Patanjali Yoga Sutras ► Kaivalya Pada (Independence) ► Sutra 5-9

Posted: 28.11.2015

5. प्रवणत्तबृदे ेप्रमोजकंणचत्तभ एकभ् अन्केेषाभ ॥् ५॥

pravṛtti-bhede prayojakaṁ cittam-ekam-anekeṣām ||5||

Though the activities of the different created minds are various, the one original mind is the controller of them all.

These different minds, which will act in these different bodies, are called made-minds, and the bodies made-bodies; that is, manufactured bodies and minds. Matter and mind are like two inexhaustible storehouses. When you have become a Yogi you have learned the secret of their control. It was yours all the time, but you had forgotten it. When you become a Yogi you recollect it. Then you can do anything with it, manipulate it any way you like. The material out of which that manufactured mind is created is the very same material which is used as the macrocosm. It is not that mind is one thing and matter another, but they are different existences of the same thing. Asmita, egoism, is the material, the fine state of existence out of which these made-minds and made-bodies of the Yogi will be manufactured. Therefore, when the Yogi has found the secret of these energies of nautre he can manufacture any number of bodies, or minds, but they will all be manufactures out of the substance known as egoism.

 

6. तत्र ध्यानजभ अनाशमभ् ॥् ६॥

tatra dhyānajam-anāśayam ||6||

Among the various Chittas that which is attained by Samadhi is desireless.

Among all the various minds that we see in various men, only that mind which has attained to Samadhi, perfect concentration, is the highest. A man who has attained certain powers through medicines, or through words, or through mortifications, still has desires, but that man who has attained to Samadhi through concentration is alone free from all desires.

 

7. कभाशयिाकुृष्णंमोणगन् णत्रणवधभ इतय्षाभे ॥् ७॥

karma-aśukla-akṛṣṇaṁ yoginaḥ trividham-itareṣām ||7||

Works are neither black nor white for the Yogis; for others they are threefold, black, white, and mixed.

When the Yogi has attained to that state of perfection, the actions of that man, and the Karma produced by those actions, will not bind him, because he did not desire them. He just works on: he works to do good, and he does good, but does not care for the result, and it will not come to him. But for ordinary men, who have not attained to that highest state, works are of three kind, black (evil actions), white (good actions), and mixed.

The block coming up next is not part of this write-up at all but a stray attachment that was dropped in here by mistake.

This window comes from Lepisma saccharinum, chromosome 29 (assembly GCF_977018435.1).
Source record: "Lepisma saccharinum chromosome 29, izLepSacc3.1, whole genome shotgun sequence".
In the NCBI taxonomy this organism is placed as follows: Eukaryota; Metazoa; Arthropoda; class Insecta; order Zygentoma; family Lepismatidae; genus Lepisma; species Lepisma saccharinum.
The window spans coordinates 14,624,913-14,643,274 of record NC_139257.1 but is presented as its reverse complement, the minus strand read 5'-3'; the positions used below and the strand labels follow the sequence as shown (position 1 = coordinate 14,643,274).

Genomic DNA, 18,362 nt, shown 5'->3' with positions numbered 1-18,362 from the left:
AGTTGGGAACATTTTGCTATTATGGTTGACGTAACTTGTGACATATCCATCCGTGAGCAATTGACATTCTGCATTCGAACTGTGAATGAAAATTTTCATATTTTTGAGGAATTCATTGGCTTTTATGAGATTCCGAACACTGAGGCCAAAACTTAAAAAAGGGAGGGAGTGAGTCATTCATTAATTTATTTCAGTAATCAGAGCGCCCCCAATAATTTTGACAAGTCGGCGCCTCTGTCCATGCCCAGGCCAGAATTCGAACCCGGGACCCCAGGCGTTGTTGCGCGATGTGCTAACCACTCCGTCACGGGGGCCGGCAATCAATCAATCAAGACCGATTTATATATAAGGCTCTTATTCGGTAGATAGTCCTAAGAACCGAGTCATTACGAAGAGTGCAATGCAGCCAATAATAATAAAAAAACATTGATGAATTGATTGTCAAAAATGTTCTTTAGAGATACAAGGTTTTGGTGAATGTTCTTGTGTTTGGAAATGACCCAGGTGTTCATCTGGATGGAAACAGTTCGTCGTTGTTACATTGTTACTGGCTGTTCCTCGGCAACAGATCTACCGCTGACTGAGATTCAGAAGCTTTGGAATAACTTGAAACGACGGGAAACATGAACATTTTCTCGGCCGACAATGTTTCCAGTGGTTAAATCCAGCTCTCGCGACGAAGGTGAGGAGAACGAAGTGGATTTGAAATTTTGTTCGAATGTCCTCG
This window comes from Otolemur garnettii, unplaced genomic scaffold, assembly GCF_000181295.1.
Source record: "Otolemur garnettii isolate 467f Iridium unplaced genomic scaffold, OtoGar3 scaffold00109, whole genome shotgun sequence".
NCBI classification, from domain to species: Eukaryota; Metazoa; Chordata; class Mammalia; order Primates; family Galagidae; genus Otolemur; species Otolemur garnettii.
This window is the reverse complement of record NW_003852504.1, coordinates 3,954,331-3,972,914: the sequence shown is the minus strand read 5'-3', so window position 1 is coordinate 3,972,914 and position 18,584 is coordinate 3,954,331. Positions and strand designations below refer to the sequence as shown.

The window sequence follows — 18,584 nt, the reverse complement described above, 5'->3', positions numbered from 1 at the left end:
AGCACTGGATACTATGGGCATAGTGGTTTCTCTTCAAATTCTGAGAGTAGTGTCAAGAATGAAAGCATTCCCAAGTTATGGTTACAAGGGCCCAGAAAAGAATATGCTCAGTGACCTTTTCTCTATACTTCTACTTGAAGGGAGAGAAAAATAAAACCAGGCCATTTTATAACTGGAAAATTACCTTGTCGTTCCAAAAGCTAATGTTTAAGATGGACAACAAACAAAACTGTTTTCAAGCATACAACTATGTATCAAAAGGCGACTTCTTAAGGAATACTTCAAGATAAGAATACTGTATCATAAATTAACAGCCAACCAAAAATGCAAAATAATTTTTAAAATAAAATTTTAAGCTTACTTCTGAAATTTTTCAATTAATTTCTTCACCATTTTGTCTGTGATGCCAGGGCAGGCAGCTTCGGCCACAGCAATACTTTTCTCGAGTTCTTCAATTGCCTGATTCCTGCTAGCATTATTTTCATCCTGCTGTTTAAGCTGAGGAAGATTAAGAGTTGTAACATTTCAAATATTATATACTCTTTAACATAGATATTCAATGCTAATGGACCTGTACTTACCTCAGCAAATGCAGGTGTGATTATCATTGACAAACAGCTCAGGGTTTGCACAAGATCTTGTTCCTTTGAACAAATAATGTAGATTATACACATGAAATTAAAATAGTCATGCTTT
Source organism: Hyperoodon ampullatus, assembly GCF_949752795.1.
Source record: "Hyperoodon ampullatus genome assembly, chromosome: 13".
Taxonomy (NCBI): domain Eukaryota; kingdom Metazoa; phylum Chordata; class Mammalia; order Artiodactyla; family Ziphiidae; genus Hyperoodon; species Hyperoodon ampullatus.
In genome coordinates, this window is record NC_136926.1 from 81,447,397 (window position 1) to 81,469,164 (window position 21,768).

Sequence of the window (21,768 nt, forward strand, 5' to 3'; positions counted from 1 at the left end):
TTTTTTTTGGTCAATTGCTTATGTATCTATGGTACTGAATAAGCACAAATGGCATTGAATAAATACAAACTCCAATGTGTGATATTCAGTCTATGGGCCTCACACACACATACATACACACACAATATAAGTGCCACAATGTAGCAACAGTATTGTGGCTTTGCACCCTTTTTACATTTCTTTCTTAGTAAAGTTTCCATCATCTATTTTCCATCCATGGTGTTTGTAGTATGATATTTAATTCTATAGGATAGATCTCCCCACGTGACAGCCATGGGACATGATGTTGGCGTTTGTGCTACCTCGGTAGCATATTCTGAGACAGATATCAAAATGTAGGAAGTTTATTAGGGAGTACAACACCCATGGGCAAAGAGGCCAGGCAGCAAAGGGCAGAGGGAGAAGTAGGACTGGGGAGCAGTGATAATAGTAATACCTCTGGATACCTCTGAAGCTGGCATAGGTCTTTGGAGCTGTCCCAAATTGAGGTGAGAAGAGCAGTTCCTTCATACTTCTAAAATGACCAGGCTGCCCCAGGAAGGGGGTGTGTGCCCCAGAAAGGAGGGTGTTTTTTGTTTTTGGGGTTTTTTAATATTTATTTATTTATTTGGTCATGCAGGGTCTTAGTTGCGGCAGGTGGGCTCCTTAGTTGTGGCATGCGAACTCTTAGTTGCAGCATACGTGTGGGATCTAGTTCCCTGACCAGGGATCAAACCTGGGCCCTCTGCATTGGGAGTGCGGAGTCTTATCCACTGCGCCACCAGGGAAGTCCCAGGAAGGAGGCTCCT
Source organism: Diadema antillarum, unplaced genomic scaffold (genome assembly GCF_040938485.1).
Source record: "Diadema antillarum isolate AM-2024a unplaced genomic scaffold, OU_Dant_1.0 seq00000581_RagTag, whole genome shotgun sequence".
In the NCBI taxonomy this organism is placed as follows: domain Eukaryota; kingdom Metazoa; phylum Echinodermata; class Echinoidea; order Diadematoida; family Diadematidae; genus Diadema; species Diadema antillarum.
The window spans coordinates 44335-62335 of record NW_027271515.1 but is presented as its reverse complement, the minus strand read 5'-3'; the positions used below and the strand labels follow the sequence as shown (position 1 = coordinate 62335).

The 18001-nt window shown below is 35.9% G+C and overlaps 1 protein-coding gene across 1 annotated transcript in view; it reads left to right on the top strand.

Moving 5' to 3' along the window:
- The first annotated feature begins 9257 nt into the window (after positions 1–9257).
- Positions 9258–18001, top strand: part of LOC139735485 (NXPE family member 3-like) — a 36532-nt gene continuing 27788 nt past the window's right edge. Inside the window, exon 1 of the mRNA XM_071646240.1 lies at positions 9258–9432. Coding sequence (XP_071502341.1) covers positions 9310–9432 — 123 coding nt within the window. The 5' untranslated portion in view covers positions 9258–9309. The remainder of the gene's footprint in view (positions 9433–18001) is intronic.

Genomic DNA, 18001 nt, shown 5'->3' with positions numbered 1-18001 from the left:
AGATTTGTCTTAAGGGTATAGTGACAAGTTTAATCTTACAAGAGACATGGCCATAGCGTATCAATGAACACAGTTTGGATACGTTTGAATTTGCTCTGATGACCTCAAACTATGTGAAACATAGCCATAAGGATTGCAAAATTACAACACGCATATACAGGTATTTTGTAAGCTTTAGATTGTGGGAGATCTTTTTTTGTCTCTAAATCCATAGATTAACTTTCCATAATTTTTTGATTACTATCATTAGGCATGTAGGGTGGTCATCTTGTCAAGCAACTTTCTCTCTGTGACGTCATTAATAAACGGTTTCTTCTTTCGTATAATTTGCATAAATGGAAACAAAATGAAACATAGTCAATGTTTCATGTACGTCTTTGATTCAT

8. ततस्तणिऩाकानगुिानाभु एवाणबव्यणिवा्सनानाभय ॥् ८॥

karma-aśukla-akṛṣṇaṁ yoginaḥ trividham-itareṣām ||7||

From these threefold works are manifested in each state only those desires (which are) fitting to that state alone. (The others are held in abeyance for the time being.)

Suppose I have made the three kinds of Karma, good, bad, and mixed; and suppose I die and become a god in heaven; the desires in a god body are not the same as the desires in a human body. The god body neither eats nor drinks; what becomes of my past unworked Karmas, which produce as their effect the desire to eat and drink? Where would these Karmas go when I became a god? The answer is that desires can only manifest themselves in proper environments. Only those desires will come out for which the environment is fitted; the rest will remain stored up. In this life we have many godly desires, many human desires, many animal desires. If I take a god body, only the god desires will come up, because for them the environments are suitable. And if I take an animal body, only the animal desires will come up, and the god desires will wait. What does that show? That by means of environment we can check these desires. Only that Karma which is suited to and fitted for the environments will come out. These proves that the power of environment is the great check to control even Karma itself.

 

9. जाणतदशकारव्यवणहतानाभे अप्यानन्तम्ं, स्मणतसंस्कायमो्ृ एकूऩत्वात ॥् ९॥

jāti deśa kāla vyavahitānām-apy-āntaryāṁ smṛti-saṁskārayoḥ ekarūpatvāt ||9||

There is connectiveness in desire, even though separated by speices, space and time, there being identifi-cation of memory and impressions.

Experiences becoming fine become impressions; impressions revivified become memory. The word memory here includes unconscious co-ordination of past experience, reduced to impressions, with present conscious action. In each body the group of impressions acquired in a similar body only will become the cause of action in that body. The experiences of dissimilar bodies will be held in abeyance. Each body will act as if it were a descendant of a series of bodies of that species only; thus, consecutiveness of desires will not be broken.

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Patanjali Yoga Sutras

Edition: 1896

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